CA1202598A - Diamond-like film and process for producing same - Google Patents

Diamond-like film and process for producing same

Info

Publication number
CA1202598A
CA1202598A CA 413200 CA413200A CA1202598A CA 1202598 A CA1202598 A CA 1202598A CA 413200 CA413200 CA 413200 CA 413200 A CA413200 A CA 413200A CA 1202598 A CA1202598 A CA 1202598A
Authority
CA
Grant status
Grant
Patent type
Prior art keywords
film
process
defined
pair
electrodes
Prior art date
Legal status (The legal status is an assumption and is not a legal conclusion. Google has not performed a legal analysis and makes no representation as to the accuracy of the status listed.)
Expired
Application number
CA 413200
Other languages
French (fr)
Inventor
Joseph Zelez
Current Assignee (The listed assignees may be inaccurate. Google has not performed a legal analysis and makes no representation or warranty as to the accuracy of the list.)
RCA Corp
Original Assignee
RCA Corp
Priority date (The priority date is an assumption and is not a legal conclusion. Google has not performed a legal analysis and makes no representation as to the accuracy of the date listed.)
Filing date
Publication date
Grant date

Links

Classifications

    • CCHEMISTRY; METALLURGY
    • C03GLASS; MINERAL OR SLAG WOOL
    • C03CCHEMICAL COMPOSITION OF GLASSES, GLAZES, OR VITREOUS ENAMELS; SURFACE TREATMENT OF GLASS; SURFACE TREATMENT OF FIBRES OR FILAMENTS MADE FROM GLASS, MINERALS OR SLAGS; JOINING GLASS TO GLASS OR OTHER MATERIALS
    • C03C17/00Surface treatment of glass, not in the form of fibres or filaments, by coating
    • C03C17/22Surface treatment of glass, not in the form of fibres or filaments, by coating with other inorganic material
    • CCHEMISTRY; METALLURGY
    • C23COATING METALLIC MATERIAL; COATING MATERIAL WITH METALLIC MATERIAL; CHEMICAL SURFACE TREATMENT; DIFFUSION TREATMENT OF METALLIC MATERIAL; COATING BY VACUUM EVAPORATION, BY SPUTTERING, BY ION IMPLANTATION OR BY CHEMICAL VAPOUR DEPOSITION, IN GENERAL; INHIBITING CORROSION OF METALLIC MATERIAL OR INCRUSTATION IN GENERAL
    • C23CCOATING METALLIC MATERIAL; COATING MATERIAL WITH METALLIC MATERIAL; SURFACE TREATMENT OF METALLIC MATERIAL BY DIFFUSION INTO THE SURFACE, BY CHEMICAL CONVERSION OR SUBSTITUTION; COATING BY VACUUM EVAPORATION, BY SPUTTERING, BY ION IMPLANTATION OR BY CHEMICAL VAPOUR DEPOSITION, IN GENERAL
    • C23C16/00Chemical coating by decomposition of gaseous compounds, without leaving reaction products of surface material in the coating, i.e. chemical vapour deposition [CVD] processes
    • C23C16/22Chemical coating by decomposition of gaseous compounds, without leaving reaction products of surface material in the coating, i.e. chemical vapour deposition [CVD] processes characterised by the deposition of inorganic material, other than metallic material
    • C23C16/26Deposition of carbon only
    • CCHEMISTRY; METALLURGY
    • C03GLASS; MINERAL OR SLAG WOOL
    • C03CCHEMICAL COMPOSITION OF GLASSES, GLAZES, OR VITREOUS ENAMELS; SURFACE TREATMENT OF GLASS; SURFACE TREATMENT OF FIBRES OR FILAMENTS MADE FROM GLASS, MINERALS OR SLAGS; JOINING GLASS TO GLASS OR OTHER MATERIALS
    • C03C2217/00Coatings on glass
    • C03C2217/20Materials for coating a single layer on glass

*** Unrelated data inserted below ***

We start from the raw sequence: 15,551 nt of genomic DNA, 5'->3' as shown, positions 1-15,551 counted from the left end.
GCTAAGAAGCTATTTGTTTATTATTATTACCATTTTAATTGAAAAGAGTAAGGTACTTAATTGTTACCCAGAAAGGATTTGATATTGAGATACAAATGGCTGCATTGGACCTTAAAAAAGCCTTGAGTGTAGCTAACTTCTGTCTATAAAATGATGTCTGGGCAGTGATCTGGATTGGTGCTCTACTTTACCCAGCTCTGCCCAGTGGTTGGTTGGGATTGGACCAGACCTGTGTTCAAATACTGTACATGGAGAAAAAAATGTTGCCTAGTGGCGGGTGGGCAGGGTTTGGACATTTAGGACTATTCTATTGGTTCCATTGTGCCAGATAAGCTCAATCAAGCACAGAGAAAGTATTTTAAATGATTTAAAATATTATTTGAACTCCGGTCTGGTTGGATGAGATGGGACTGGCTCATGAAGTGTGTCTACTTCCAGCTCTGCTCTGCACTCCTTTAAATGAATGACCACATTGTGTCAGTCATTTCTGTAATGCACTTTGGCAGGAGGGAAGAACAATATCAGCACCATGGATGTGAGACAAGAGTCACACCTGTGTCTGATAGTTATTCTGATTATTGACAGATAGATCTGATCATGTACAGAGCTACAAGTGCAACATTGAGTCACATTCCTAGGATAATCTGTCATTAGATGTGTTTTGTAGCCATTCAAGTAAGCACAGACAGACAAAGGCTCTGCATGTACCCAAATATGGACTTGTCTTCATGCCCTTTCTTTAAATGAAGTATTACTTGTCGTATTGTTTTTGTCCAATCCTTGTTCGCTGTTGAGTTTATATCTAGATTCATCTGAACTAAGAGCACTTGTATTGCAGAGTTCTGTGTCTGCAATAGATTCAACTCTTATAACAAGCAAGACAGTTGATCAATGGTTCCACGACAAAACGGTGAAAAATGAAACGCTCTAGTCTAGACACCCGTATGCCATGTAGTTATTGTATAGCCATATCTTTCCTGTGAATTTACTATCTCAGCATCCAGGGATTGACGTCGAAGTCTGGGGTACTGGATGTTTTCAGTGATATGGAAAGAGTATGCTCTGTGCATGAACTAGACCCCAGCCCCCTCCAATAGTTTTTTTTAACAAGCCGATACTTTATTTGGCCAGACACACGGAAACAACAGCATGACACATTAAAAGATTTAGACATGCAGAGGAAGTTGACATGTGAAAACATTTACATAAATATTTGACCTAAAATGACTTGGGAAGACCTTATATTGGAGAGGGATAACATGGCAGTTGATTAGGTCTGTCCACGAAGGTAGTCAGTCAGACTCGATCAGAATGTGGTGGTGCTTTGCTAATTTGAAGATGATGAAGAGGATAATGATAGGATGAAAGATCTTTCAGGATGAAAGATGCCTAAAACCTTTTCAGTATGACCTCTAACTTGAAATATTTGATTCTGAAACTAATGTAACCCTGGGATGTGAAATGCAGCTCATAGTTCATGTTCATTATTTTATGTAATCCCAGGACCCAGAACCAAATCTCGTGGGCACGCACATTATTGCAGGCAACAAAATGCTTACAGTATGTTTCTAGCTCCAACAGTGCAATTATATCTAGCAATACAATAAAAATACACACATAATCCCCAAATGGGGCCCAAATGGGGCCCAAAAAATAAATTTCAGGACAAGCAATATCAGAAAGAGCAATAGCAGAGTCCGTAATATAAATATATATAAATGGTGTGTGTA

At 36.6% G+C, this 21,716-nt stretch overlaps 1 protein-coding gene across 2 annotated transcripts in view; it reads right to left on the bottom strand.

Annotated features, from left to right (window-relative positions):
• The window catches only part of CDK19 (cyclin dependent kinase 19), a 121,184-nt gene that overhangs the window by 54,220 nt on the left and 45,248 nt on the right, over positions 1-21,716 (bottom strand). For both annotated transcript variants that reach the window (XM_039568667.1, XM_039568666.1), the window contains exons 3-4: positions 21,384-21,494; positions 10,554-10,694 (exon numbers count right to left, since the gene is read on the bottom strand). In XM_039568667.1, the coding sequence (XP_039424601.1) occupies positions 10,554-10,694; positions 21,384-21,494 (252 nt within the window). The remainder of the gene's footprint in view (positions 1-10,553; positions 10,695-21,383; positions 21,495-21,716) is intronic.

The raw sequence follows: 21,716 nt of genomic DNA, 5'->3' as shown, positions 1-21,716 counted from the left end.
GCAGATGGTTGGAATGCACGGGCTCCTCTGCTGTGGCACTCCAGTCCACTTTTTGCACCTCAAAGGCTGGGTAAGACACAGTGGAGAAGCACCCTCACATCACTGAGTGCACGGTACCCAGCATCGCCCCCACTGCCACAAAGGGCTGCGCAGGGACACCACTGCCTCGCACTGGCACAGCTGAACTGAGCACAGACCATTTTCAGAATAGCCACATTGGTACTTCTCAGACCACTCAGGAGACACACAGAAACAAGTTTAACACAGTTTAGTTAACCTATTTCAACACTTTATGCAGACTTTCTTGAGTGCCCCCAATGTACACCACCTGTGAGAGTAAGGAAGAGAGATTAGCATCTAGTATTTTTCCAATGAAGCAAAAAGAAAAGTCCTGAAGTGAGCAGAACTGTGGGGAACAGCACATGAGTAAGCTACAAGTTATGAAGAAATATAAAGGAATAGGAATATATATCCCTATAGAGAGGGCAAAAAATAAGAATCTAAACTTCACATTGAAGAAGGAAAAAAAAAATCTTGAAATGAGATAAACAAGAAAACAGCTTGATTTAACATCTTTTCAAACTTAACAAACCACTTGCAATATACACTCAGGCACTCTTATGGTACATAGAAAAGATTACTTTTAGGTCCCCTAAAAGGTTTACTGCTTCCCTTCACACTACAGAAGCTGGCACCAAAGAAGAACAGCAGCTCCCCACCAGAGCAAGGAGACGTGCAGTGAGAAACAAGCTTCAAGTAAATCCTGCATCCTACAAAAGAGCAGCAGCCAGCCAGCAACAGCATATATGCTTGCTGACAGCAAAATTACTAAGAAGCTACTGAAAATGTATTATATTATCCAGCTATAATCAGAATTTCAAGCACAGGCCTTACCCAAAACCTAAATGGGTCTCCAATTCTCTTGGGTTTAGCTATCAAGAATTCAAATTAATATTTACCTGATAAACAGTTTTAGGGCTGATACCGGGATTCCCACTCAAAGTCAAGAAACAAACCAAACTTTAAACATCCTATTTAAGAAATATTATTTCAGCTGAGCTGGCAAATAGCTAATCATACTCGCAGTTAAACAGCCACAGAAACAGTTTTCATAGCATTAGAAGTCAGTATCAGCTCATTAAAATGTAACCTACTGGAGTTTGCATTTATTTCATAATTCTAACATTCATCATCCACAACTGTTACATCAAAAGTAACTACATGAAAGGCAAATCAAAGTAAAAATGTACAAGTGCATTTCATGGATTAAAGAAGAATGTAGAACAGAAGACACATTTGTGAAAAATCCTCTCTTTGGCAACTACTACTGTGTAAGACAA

• C03C2217/28Other inorganic materials
    • C03C2217/282Carbides, silicides
    • CCHEMISTRY; METALLURGY
    • C03GLASS; MINERAL OR SLAG WOOL
    • C03CCHEMICAL COMPOSITION OF GLASSES, GLAZES, OR VITREOUS ENAMELS; SURFACE TREATMENT OF GLASS; SURFACE TREATMENT OF FIBRES OR FILAMENTS MADE FROM GLASS, MINERALS OR SLAGS; JOINING GLASS TO GLASS OR OTHER MATERIALS
    • C03C2218/00Methods for coating glass
    • C03C2218/10Deposition methods
    • C03C2218/15Deposition methods from the vapour phase
    • C03C2218/152Deposition methods from the vapour phase by cvd
    • C03C2218/153Deposition methods from the vapour phase by cvd by plasma-enhanced cvd

Abstract

NOVEL AND IMPROVED DIAMOND-LIKE FILM AND PROCESS
FOR PRODUCING SAME

Abstract of the Disclosure An amorphous, carbonaceous, diamond-like film and a process for producing the same is disclosed. The film has an extremely low hydrogen content and an extremely low stress, is resistant to both acids and alkalis, and adheres tenaciously to many type of substrates including glasses, plastic, metals, and semiconductors. The process for producing this film is a hybrid process using radio frequency plasma decomposition of an alkane and a pair of spaced carbon electrodes.

Description

z~
RC~ 76, 636 -NOVEL AND IMPROVED DIAMOND~I.IKE FILM AND PROCESS
FOR PRODUCING SAME
This invention relates to an improved amorphous, carbonaceous, diamond-like film. Additionally, the ; 5 invention pertains to an improved process for producing such an amorphous, carbonaceous film having diamond-like properties.
sack~round of the Invention Carbonaceous diamond-like film o~ films having diamond-like properties, s~ch as the film of this invention, are well-known in the prior ar~. These fi~ms are particularly useful in applications such as thè coating of optical lenses to increase the optical transmission throuyh the lens and the coating of mirrors to improve the light reflectivity from the mirror. Such films also find useful applications as protective films in abrasive applications, such as the coating of writing instruments, as a general anti-reflective coating, and as a dielectric or protective coating for silicon and silicon-containing devices. In fact, the diamond-like films disclosed in this invention find many other useful applications in commerce and industry where film~ which are clear, extremely hard, extremely adherent, abrasion-resistant, corrosion-resistant, and which possess good optical properties; are needed.